10 Myths and Realities about Productivity + How to Boost It At Your Startup

When did we (as a community) get so obsessed with productivity?

We get bombarded with daily ads about getting more work done. Software companies tell us their tools help us work faster. We even attend workshops and seminars to increase our productivity. And now you’re here to learn about the myths and realities of it to see if what you’ve been doing makes sense.

But is this pursuit of productivity actually good for your startup?

Regardless of our obsession with moving faster and doing more, productivity growth rates have stalled over the last decade.

Bureau of Labor Statistics says we’re only getting about 1.4% more productive per year, which is the slowest growth rate in 30 years.

We’re producing more productivity tools than ever, but we have less and less to show for it.

In a survey of American knowledge workers conducted by Dropbox, 61% of people say they want to “slow down to get things right,” while only 41%* say they want to “go fast to achieve more.”

*The respondents were asked how much they agreed with each statement separately, which is why the figures don't add up to exactly 100%.

So why are so many companies so focused on increasing productivity at all costs?

One major problem is the measurement of efficiency and unalignment of priorities.

Traditionally, if you can “produce more goods over time with fewer resources, you’ve increased your productivity.” This mindset is a tempting blueprint for any modern-day business says Ben Tayler.

But obviously, this becomes murkier with tech or knowledge-based startups.

The Bureau of Labor Statistics cautions that productivity stats “for nonmanufacturing industries are often difficult to measure” and that “customers should be cautious when interpreting the data.”

Do more lines of code per hour lead to better products? Would doubling the number of brainstorms per week make designers more creative?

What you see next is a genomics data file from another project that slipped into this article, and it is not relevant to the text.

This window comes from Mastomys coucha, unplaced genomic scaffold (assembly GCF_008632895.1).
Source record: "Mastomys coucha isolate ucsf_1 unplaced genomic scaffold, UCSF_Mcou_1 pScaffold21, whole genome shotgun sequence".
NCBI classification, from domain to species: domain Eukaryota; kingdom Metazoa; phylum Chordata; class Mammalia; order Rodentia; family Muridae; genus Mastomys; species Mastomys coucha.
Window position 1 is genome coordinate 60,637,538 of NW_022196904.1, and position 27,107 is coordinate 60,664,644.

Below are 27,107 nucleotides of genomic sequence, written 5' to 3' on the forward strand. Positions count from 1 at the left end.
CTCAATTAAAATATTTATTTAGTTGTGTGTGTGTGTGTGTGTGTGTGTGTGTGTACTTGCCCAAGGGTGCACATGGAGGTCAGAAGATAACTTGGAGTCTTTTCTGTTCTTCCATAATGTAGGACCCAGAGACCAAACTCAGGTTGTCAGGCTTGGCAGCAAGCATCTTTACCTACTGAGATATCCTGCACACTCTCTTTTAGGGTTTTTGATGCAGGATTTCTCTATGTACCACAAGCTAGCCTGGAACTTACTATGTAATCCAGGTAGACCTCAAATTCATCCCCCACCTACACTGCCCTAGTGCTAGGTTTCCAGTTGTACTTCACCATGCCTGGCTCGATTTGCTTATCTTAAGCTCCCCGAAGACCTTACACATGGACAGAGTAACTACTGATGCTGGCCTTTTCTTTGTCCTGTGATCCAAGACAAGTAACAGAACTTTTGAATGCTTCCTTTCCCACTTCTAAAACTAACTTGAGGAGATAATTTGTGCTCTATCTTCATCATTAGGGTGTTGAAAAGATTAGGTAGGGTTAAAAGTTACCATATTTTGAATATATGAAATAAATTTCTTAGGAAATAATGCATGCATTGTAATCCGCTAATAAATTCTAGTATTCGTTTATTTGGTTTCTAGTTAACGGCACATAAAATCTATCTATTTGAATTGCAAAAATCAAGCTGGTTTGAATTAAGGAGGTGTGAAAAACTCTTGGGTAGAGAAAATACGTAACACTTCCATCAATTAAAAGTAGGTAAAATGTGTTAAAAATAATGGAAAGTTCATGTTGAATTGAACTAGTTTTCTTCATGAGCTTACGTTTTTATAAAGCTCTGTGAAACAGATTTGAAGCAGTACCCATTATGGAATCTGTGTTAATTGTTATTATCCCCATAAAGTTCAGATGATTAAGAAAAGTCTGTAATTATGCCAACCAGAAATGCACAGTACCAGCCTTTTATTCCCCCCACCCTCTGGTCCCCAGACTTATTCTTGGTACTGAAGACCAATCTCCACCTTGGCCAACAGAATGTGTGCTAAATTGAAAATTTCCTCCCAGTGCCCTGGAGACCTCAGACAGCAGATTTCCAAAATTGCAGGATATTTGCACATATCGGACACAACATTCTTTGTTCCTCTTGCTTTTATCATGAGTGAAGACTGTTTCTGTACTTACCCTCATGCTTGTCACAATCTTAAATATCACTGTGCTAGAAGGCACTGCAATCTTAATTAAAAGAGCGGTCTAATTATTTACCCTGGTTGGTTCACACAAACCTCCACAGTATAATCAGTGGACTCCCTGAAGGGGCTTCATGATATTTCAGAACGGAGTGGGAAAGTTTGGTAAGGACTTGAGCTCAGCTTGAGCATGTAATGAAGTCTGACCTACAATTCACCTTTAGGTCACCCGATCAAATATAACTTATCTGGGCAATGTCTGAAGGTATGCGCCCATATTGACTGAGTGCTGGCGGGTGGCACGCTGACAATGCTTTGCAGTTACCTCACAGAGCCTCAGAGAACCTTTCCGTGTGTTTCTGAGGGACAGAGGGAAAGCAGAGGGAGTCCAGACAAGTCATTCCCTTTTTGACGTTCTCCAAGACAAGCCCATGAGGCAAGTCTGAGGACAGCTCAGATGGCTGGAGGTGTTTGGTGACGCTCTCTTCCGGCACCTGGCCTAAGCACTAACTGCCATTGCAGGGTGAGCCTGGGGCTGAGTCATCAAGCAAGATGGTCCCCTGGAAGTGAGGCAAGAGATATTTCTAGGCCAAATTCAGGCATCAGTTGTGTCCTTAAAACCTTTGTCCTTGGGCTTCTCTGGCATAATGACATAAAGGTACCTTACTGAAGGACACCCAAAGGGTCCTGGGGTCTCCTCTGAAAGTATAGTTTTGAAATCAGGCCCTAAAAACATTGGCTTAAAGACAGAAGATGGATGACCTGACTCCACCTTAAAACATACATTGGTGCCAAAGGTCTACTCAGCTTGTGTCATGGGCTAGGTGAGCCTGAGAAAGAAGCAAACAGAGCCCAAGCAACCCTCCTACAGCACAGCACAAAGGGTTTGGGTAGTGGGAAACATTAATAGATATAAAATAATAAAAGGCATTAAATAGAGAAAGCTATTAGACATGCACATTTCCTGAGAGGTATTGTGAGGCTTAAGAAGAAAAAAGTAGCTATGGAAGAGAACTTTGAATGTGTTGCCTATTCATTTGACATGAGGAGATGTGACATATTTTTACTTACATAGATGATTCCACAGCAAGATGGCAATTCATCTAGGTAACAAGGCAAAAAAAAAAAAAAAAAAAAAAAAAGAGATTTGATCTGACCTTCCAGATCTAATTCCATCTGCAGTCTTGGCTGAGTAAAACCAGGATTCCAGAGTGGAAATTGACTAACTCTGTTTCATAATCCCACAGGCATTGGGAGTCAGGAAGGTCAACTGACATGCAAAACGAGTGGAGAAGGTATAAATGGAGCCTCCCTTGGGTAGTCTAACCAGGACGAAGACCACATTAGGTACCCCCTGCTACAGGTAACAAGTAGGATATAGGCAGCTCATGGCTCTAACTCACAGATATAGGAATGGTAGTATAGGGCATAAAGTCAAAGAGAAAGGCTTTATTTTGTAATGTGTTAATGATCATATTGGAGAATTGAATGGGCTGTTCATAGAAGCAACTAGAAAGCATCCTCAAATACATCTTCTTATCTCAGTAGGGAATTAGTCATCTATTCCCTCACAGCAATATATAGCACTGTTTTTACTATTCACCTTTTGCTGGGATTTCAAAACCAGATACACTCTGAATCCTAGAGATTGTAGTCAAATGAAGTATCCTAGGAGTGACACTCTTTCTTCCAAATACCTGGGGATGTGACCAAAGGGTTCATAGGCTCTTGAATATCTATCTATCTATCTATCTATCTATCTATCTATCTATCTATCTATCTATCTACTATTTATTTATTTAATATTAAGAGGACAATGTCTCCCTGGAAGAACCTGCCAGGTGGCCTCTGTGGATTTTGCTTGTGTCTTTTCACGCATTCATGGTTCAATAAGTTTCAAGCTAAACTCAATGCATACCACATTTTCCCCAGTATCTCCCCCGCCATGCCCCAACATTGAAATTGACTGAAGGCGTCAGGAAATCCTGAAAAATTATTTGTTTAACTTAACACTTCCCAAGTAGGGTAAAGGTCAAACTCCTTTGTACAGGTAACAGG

Increasing your productivity is easy, right?. It’s just a matter of making a few simple changes to your routine, behaviour, or thinking, and your productivity will soar.

At least, that’s what countless online articles claim. The actual science tells a different story.

A modest amount of research by Dr. Dean Burnett, a neuroscience write, reveals that some of the most commonly touted claims about how to boost productivity fall apart in the face of the evidence.

So, here are 10 of the most common myths about boosting productivity, along with a number of approaches that have a more robust scientific basis, based on Your Productive Brain.


It’s regularly claimed that you’ll be more productive if you get up early. Very early.

According to a 2016 Wall Street Journal article, the most successful (and therefore productive) people typically rise at 4am.

And there's some logic to it. For example, if you're awake while everyone else is still asleep, they won't distract you, so you'll be more productive — in theory.

But there are many reasons why waking up at 4am could be actively unproductive.

An important one stems from our own biology; sleep is crucial for our ability to function, and depriving yourself of it does more harm than good.

As Burnett states, a typically healthy amount of sleep for adults is around seven to nine hours. Less than that quickly has negative health effects, compromising focus, mood, memory, stress tolerance, and more.

"Forcing yourself to wake at 4am means you’re losing sleep, and will be less productive as a result." — Dean Burnett.

A study by the National Sleep Foundation stated that “Individuals who habitually sleep outside the normal range may be exhibiting signs or symptoms of serious health problems or, if done volitionally, may be compromising their health and wellbeing”.

Another study claims sleeping far fewer hours than average is more likely to be self-imposed than anything natural, and will incur a significant sleep debt, harming health.

Overall, while there may be some productive advantages to waking up in the early hours, these can easily be cancelled out by the consequences of lost sleep.


With everything discussed so far, it’s important to consider one important caveat; everyone is different, and what works for one person may not work for another.

It's the same for when we are managing different personalities types.

Individual differences play a considerable role in how we end up being productive.